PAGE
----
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Jackson: Raiders' deal for Palmer was organizational decision

When the smoke cleared on the blockbuster midseason deal that brought quarterback Carson Palmer to the Raiders, then-coach Hue Jackson called it the "greatest trade in football."

Fast forward a few months and Jackson's riding the interview circuit as Oakland's ex-coach while the franchise reboots the machine for the 7,000th time.

Jackson told KGMZ-FM in San Francisco this week that owner Al Davis' death in October cast a heavy pall over the season. Jackson was smitten with Davis, calling him a "tremendous man that wore a lot of different hats."

Some perceived Jackson as running wild with dreams of power after Davis' passing -- symbolized by the draft-pick-heavy swap for Palmer -- but he shot down chatter hinting that it was his deal alone.

"No, it wasn't," Jackson said, via SportsRadioInterviews. "I think if everybody would stop for a second and look and say 'Wait a minute.' But I know what happened, because the people involved knew Hue Jackson. I did coach and recruit Carson in college, I was with him in Cincinnati, I do know Mike Brown because I did work there -- so, naturally, everybody is going to say it was Hue that did it. Well, no, Hue was the person when it was all said and done that was able to get the sides together. The decision was made as an organization.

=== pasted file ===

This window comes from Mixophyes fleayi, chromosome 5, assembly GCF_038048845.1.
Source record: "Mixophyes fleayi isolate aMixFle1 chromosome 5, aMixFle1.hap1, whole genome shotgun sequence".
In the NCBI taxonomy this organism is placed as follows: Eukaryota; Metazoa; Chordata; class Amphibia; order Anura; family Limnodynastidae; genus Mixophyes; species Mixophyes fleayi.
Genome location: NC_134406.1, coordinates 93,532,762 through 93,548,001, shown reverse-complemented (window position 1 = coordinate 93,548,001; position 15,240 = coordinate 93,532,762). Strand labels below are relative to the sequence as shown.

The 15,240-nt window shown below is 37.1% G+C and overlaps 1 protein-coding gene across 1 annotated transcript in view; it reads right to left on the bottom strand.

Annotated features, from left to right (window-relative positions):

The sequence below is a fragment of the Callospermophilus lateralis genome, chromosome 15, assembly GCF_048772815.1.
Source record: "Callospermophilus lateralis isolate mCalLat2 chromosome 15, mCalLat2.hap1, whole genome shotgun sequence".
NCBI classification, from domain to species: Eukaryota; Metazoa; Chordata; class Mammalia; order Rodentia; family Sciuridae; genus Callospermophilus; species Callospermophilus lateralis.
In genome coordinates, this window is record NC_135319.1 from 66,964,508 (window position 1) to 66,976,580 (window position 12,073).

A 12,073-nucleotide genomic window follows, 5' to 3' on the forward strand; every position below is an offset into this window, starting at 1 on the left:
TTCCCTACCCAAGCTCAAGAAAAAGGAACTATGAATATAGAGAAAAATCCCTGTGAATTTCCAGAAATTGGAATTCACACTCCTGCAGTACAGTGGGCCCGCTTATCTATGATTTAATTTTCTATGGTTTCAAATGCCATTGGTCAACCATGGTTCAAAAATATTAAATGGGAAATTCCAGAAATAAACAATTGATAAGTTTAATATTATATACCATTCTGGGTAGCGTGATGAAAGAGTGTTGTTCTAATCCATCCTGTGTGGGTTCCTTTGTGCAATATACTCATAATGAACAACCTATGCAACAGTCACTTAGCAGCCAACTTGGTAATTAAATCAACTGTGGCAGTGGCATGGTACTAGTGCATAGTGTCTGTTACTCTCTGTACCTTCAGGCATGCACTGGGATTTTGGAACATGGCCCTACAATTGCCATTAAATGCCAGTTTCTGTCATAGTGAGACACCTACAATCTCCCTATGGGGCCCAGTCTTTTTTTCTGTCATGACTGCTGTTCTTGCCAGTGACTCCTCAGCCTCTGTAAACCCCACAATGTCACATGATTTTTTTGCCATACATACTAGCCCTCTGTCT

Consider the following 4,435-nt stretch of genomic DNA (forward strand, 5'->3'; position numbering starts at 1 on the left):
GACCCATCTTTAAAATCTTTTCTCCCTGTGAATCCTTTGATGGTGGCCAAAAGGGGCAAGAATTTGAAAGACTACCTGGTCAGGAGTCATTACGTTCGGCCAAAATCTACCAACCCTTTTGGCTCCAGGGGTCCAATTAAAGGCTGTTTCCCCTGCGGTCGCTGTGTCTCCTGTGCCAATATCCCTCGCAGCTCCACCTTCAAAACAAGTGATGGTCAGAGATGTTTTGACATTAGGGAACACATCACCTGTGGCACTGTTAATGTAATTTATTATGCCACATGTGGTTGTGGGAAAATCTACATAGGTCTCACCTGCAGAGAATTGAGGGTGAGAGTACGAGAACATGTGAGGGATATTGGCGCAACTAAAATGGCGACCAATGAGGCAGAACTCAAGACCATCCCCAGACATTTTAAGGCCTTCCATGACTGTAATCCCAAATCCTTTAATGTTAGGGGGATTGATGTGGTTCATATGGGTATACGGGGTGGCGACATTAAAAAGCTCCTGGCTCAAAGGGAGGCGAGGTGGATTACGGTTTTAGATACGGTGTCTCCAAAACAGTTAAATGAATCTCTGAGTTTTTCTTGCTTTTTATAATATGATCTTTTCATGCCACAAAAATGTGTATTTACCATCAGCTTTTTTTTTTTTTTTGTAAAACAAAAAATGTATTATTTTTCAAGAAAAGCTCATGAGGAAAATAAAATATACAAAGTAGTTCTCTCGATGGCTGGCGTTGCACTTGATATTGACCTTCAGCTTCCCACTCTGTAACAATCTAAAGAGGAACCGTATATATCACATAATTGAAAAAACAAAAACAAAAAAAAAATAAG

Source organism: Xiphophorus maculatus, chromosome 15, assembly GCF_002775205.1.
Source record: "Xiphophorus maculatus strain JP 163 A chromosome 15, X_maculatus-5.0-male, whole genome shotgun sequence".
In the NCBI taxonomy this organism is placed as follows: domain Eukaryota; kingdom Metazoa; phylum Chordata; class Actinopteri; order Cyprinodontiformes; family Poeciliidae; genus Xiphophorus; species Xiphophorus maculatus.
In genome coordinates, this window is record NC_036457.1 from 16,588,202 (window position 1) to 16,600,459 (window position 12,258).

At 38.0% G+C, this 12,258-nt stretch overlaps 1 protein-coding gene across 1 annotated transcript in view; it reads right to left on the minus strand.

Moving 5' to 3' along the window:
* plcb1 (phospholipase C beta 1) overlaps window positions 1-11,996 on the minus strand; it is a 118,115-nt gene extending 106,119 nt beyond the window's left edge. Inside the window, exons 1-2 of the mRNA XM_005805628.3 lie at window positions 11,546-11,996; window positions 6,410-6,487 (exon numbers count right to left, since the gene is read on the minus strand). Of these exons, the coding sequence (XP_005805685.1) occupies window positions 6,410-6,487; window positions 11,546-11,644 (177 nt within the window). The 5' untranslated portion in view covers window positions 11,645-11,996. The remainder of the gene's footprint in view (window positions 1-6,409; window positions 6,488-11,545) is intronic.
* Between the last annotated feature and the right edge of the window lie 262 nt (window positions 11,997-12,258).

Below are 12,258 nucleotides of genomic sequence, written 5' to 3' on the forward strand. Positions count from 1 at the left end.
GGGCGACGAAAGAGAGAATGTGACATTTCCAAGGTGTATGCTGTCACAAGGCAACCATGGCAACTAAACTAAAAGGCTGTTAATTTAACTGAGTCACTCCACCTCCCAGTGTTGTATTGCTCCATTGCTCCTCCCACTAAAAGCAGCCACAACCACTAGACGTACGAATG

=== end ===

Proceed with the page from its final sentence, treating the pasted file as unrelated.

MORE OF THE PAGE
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"I don't make a decision to give away draft picks, I didn't make a decision on how much money someone was going to make. That's not my domain. I don't do that. I think if people would really slow down and say 'Well, wait a minute, this guy has never done any of this before, but now he's making this kind of deal.' I think that's what was portrayed. But, no, I'm not the only person. I was just a player involved in it because I knew the two parties and I knew how to get the two parties together to see if we could potentially do a deal."

Jackson remains a respected offensive mind who interviewed for the Rams' offensive-coordinator role this week and will no doubt find work in 2012. He cannot be blamed for wanting to set the record straight following an eventful and fateful season in Oakland -- and perhaps correct some perceptions about his role within an organization that's experienced as much disfunction as it has Davis' longed-for greatness in recent seasons.

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